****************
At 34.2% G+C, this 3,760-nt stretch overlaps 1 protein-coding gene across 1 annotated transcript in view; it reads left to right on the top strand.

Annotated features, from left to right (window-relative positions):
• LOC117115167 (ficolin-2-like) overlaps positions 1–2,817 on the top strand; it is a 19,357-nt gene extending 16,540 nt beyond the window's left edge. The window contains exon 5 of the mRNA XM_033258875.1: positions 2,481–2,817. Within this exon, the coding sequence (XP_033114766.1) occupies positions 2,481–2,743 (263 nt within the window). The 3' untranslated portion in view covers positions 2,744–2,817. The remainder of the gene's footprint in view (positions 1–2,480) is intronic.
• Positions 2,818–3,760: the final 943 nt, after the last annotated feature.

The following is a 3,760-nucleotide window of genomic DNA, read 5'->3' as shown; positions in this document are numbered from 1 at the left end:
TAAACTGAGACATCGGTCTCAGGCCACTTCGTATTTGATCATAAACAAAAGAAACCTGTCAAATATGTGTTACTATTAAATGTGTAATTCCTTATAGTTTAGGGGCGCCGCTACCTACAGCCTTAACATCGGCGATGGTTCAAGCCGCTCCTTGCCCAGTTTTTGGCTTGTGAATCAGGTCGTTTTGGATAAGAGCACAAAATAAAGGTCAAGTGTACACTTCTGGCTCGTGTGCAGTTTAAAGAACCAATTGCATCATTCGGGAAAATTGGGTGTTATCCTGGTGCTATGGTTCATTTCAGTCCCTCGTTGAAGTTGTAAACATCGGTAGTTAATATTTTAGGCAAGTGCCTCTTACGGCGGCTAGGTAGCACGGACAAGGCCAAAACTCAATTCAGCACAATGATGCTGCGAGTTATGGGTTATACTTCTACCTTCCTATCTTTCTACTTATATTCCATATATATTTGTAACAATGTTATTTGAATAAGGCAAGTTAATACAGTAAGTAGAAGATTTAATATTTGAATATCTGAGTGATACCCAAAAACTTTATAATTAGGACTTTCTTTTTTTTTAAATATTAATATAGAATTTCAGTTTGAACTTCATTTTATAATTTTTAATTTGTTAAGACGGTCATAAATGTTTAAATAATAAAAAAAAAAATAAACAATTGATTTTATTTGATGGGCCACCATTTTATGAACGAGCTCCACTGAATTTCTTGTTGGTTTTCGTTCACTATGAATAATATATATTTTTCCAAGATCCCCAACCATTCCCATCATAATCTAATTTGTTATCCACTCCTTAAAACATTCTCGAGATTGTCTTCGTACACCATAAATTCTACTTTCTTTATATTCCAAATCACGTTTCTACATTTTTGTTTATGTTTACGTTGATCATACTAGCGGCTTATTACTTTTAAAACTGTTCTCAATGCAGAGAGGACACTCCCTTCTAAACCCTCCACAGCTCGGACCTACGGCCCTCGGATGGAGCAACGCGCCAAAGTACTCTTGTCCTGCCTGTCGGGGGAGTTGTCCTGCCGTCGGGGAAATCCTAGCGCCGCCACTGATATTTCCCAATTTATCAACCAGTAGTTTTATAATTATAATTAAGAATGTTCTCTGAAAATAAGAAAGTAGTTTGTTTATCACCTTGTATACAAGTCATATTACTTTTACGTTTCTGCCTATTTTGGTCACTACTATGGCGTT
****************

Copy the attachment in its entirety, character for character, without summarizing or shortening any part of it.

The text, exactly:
At 34.2% G+C, this 3,760-nt stretch overlaps 1 protein-coding gene across 1 annotated transcript in view; it reads left to right on the top strand.

Annotated features, from left to right (window-relative positions):
• LOC117115167 (ficolin-2-like) overlaps positions 1–2,817 on the top strand; it is a 19,357-nt gene extending 16,540 nt beyond the window's left edge. The window contains exon 5 of the mRNA XM_033258875.1: positions 2,481–2,817. Within this exon, the coding sequence (XP_033114766.1) occupies positions 2,481–2,743 (263 nt within the window). The 3' untranslated portion in view covers positions 2,744–2,817. The remainder of the gene's footprint in view (positions 1–2,480) is intronic.
• Positions 2,818–3,760: the final 943 nt, after the last annotated feature.

The following is a 3,760-nucleotide window of genomic DNA, read 5'->3' as shown; positions in this document are numbered from 1 at the left end:
TAAACTGAGACATCGGTCTCAGGCCACTTCGTATTTGATCATAAACAAAAGAAACCTGTCAAATATGTGTTACTATTAAATGTGTAATTCCTTATAGTTTAGGGGCGCCGCTACCTACAGCCTTAACATCGGCGATGGTTCAAGCCGCTCCTTGCCCAGTTTTTGGCTTGTGAATCAGGTCGTTTTGGATAAGAGCACAAAATAAAGGTCAAGTGTACACTTCTGGCTCGTGTGCAGTTTAAAGAACCAATTGCATCATTCGGGAAAATTGGGTGTTATCCTGGTGCTATGGTTCATTTCAGTCCCTCGTTGAAGTTGTAAACATCGGTAGTTAATATTTTAGGCAAGTGCCTCTTACGGCGGCTAGGTAGCACGGACAAGGCCAAAACTCAATTCAGCACAATGATGCTGCGAGTTATGGGTTATACTTCTACCTTCCTATCTTTCTACTTATATTCCATATATATTTGTAACAATGTTATTTGAATAAGGCAAGTTAATACAGTAAGTAGAAGATTTAATATTTGAATATCTGAGTGATACCCAAAAACTTTATAATTAGGACTTTCTTTTTTTTTAAATATTAATATAGAATTTCAGTTTGAACTTCATTTTATAATTTTTAATTTGTTAAGACGGTCATAAATGTTTAAATAATAAAAAAAAAAATAAACAATTGATTTTATTTGATGGGCCACCATTTTATGAACGAGCTCCACTGAATTTCTTGTTGGTTTTCGTTCACTATGAATAATATATATTTTTCCAAGATCCCCAACCATTCCCATCATAATCTAATTTGTTATCCACTCCTTAAAACATTCTCGAGATTGTCTTCGTACACCATAAATTCTACTTTCTTTATATTCCAAATCACGTTTCTACATTTTTGTTTATGTTTACGTTGATCATACTAGCGGCTTATTACTTTTAAAACTGTTCTCAATGCAGAGAGGACACTCCCTTCTAAACCCTCCACAGCTCGGACCTACGGCCCTCGGATGGAGCAACGCGCCAAAGTACTCTTGTCCTGCCTGTCGGGGGAGTTGTCCTGCCGTCGGGGAAATCCTAGCGCCGCCACTGATATTTCCCAATTTATCAACCAGTAGTTTTATAATTATAATTAAGAATGTTCTCTGAAAATAAGAAAGTAGTTTGTTTATCACCTTGTATACAAGTCATATTACTTTTACGTTTCTGCCTATTTTGGTCACTACTATGGCGTT